Foreign Direct Investment in Thailand

By Lukas Baumgärtner, Mag. Iur, LL.M., Attorney at Law at Luther Rechtsanwaltsgesellschaft (Bangkok and Yangon)



Thailand has demonstrated a significant trajectory of economic development over recent decades, with foreign direct investment (ʺFDIʺ) being an important contributor to this success. FDI inflows stood at USD 10 billion in 2022, down by 31.5% compared to the USD 14.6 billion recorded one year earlier but still above the three-year average before COVID[i].

In the same period, the stock of FDI reached USD 306.1 billion, around 57.1% of the country’s GDP. As per the Thailand Board of Investment (ʺBOIʺ) figures, applications for investment promotion in 2023 reached a five-year high of USD 24 billion in combined value, an increase of 43% from the previous year’s number.

Thailand’s strategic position in Southeast Asia, combined with its relatively advanced infrastructure and skilled workforce, positions it as an attractive destination for FDI, which positively influences its overall economic growth. As of 2024, the Thai economy continues on a recovery path from the COVID pandemic. The Bank of Thailand projects a GDP growth of 2.6% for 2024, driven primarily by private consumption, tourism, and an increase in FDIs, particularly in the automotive sector.

Despite the reliance on FDI for economic expansion over the years, foreign individuals and entities face various prohibitions and restrictions when attempting to enter the Thai market. Numerous Thai laws, notably the Foreign Business Act B.E. 2542 (1999)FBAʺ) impose prohibitions and restrictions on foreign participation in certain business sectors.



The main source of legislation regulating FDIs in Thailand is the aforementioned FBA.

The term ‘foreigners’ under the FBA is defined to include not only non-Thai individuals and legal entities established under the law of another country, but also locally incorporated entities where foreigners own 50% or more of the total issued shares[ii].

The FBA generally prohibits and restricts foreigners from operating in more than 40 categories of specified businesses activities, unless they have successfully obtained a foreign business license, which in practice is not easy to obtain, or unless they are otherwise exempted from the restrictions under the FBA[iii].

The FBA categorizes business activities that are prohibited or restricted into three annexed lists. In general, foreigners are prohibited from engaging in any business activities listed under List One.

List Two activities are available for foreigners approved by the Council of Ministers. In practice, however, we are not aware that such approval has been granted within the last 20 years.

Activities listed under List Three require a foreign business license, issued by the Foreign Business Commission, chaired by the Permanent Secretary of the Ministry of Commerce, subject to the criteria set-out below.

Additionally, the FBA allows for several exemptions from these stringent restrictions, including:

  • Obtaining approval from Thailand’s Board of Investment (ʺBoIʺ) or the Industrial Estate Authority of Thailand;
  • Fulfilling the minimum required capitalization for specific businesses;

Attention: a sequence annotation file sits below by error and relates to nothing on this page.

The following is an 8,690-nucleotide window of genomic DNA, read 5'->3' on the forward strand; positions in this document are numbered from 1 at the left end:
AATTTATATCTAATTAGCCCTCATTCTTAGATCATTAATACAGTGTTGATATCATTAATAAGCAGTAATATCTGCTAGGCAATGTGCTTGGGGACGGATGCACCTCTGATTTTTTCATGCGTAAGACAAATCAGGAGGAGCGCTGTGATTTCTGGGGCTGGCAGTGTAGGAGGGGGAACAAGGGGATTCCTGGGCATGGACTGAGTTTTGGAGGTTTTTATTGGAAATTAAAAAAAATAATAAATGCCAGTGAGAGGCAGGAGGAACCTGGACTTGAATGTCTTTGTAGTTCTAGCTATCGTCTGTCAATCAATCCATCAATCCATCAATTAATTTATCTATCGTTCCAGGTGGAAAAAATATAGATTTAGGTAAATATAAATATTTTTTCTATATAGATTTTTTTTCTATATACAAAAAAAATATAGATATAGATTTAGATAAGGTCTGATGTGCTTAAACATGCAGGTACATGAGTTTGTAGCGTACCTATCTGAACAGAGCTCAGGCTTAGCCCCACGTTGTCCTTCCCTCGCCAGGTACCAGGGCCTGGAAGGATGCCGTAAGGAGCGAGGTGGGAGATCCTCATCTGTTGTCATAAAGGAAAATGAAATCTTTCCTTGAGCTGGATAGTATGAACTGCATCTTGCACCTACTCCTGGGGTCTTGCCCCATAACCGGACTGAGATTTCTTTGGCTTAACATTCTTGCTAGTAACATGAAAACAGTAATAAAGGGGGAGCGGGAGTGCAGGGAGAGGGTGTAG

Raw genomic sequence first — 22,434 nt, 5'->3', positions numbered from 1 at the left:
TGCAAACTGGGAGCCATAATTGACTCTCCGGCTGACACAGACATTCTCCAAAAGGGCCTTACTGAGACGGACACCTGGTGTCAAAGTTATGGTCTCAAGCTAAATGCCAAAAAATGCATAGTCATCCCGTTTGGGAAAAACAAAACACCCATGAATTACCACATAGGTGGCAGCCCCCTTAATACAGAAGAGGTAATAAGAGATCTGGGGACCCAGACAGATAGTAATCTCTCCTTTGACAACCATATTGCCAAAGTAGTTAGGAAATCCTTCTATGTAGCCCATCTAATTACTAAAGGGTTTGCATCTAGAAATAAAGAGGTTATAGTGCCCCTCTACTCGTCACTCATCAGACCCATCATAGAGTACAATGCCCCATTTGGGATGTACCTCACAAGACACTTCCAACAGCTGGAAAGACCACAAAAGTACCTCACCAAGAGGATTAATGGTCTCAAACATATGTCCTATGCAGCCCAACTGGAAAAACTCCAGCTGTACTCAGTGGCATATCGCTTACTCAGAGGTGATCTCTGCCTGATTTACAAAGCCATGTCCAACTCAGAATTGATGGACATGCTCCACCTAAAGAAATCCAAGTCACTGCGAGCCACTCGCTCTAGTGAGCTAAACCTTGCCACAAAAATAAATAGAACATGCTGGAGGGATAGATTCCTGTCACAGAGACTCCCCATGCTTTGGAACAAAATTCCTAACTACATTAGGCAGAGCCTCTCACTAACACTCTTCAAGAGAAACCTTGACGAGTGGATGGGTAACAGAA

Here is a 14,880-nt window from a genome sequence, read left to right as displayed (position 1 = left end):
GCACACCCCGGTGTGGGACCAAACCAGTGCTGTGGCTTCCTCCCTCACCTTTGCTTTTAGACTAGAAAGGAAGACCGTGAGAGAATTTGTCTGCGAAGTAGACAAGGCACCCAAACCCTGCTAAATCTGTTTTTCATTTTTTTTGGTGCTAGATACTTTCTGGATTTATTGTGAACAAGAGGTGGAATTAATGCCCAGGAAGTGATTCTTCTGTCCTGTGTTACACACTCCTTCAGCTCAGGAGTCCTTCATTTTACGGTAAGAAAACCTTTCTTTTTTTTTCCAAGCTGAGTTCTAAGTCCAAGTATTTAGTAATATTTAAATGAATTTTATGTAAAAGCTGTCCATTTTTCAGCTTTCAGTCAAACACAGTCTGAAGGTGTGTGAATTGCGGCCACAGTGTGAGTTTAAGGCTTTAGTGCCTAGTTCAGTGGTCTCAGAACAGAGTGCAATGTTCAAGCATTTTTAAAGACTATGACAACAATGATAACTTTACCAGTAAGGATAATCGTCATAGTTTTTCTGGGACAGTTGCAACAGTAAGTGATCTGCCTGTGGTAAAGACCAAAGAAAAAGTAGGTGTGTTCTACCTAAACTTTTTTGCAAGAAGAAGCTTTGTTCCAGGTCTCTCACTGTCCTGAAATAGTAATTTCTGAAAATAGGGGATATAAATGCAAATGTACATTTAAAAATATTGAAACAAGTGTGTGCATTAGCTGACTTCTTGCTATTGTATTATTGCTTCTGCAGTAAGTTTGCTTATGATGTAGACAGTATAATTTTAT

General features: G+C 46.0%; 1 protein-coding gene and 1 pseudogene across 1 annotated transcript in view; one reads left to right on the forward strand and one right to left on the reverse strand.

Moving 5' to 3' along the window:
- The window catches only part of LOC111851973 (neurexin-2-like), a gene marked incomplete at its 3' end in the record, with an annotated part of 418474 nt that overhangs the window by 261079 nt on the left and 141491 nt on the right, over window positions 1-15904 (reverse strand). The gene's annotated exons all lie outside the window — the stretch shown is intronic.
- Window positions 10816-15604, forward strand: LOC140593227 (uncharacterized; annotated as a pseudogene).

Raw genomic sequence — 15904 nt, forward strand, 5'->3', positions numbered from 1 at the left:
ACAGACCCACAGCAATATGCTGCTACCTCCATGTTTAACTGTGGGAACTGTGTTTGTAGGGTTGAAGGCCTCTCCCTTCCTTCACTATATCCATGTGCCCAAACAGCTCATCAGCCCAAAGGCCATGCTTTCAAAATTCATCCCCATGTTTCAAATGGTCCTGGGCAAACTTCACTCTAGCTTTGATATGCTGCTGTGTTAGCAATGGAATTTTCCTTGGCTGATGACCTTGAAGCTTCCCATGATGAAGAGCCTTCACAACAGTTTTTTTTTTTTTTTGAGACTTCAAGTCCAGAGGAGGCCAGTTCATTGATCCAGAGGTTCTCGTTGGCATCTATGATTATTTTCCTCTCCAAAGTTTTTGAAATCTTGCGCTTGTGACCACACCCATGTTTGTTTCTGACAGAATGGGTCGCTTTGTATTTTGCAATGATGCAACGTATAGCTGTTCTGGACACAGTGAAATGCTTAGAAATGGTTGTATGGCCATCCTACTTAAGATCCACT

• Foreign investor qualifying under relevant treaties; and
  • Gaining exemptions issued through ministerial regulations.

Some laws have their own unique (stricter) definition of foreigners that are subject to regulation. For example, the Agricultural Land Lease Act B.E. 2524 (A.D. 1981) (as amended in 2016) defines foreigners as companies established under Thai law but 25% or more of whose shares are owned by other foreigners, or 25% or more of whose shareholders are foreigners.

Other laws limit FDI in companies that are qualified to obtain a certain business licence from the relevant regulator under those laws by using a different shareholding threshold and other tests. For example, to apply for a tourism business licence under Tourism Business and Tourist Guide Act, B.E. 2551 (2008) total issued shares in the applicant companies must be held directly by Thai nationals, at least 50% of the board of directors of the applicant companies must be Thai nationals and authorised directors of the applicant companies must also be Thai nationals.

In addition, the Act Promulgating the Land Code B.E. 2497 (1954) generally prohibits foreigners from owning land in Thailand, with very limited exceptions. Generally speaking, foreigners may own only land plots located within authorised industrial estates or land plots specially approved by the BOI for use in BOI-promoted investment projects. The same foreign land ownership prohibition also applies to locally incorporated companies more than 49% of whose shares are owned by foreigners, or more than 50% of whose shareholders are foreigners.



  1. Screening by the Foreign Business Commission

The government agency directly responsible for the overall compliance, licensing and enforcement of the rules and regulations set-forth under the FBA is the Department of Business Development under the Ministry of Commerce. Section 5 of the FBA sets out the main principles for allowing foreigners to operate restricted businesses in Thailand as follows:

“In granting permission to foreigners for the operation of businesses under this Act, regard shall be had to advantageous and disadvantageous effects on national safety and security, economic and social development of the country, public order or good morals, national values in arts, culture, traditions and customs, natural resources conservation, energy, environmental preservation, consumer protection, sizes of undertakings, employment, technology transfer and research and development.”

Even though it is being stated in the 2022 annual report of the Foreign Business Commission[iv] that the Commission’s goal is to create a balance between foreign investment promotion and Thai business protection, in practice, protectionism still plays a very critical role in determining whether a foreign business licence would be granted to any particular applicant.